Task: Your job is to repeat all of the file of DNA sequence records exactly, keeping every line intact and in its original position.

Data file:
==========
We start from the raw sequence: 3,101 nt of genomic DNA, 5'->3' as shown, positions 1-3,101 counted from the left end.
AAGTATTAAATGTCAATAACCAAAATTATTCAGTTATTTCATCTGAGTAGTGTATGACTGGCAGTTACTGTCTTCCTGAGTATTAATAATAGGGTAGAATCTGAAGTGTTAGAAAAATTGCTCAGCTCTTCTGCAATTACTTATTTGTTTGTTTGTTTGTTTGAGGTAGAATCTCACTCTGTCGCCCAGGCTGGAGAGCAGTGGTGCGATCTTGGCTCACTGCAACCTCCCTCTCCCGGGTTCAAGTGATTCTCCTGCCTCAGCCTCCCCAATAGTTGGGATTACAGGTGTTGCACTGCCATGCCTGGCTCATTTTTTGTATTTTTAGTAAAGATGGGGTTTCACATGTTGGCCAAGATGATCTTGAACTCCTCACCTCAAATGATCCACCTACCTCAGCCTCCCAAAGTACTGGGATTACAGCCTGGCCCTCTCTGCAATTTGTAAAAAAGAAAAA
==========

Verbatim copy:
We start from the raw sequence: 3,101 nt of genomic DNA, 5'->3' as shown, positions 1-3,101 counted from the left end.
AAGTATTAAATGTCAATAACCAAAATTATTCAGTTATTTCATCTGAGTAGTGTATGACTGGCAGTTACTGTCTTCCTGAGTATTAATAATAGGGTAGAATCTGAAGTGTTAGAAAAATTGCTCAGCTCTTCTGCAATTACTTATTTGTTTGTTTGTTTGTTTGAGGTAGAATCTCACTCTGTCGCCCAGGCTGGAGAGCAGTGGTGCGATCTTGGCTCACTGCAACCTCCCTCTCCCGGGTTCAAGTGATTCTCCTGCCTCAGCCTCCCCAATAGTTGGGATTACAGGTGTTGCACTGCCATGCCTGGCTCATTTTTTGTATTTTTAGTAAAGATGGGGTTTCACATGTTGGCCAAGATGATCTTGAACTCCTCACCTCAAATGATCCACCTACCTCAGCCTCCCAAAGTACTGGGATTACAGCCTGGCCCTCTCTGCAATTTGTAAAAAAGAAAAA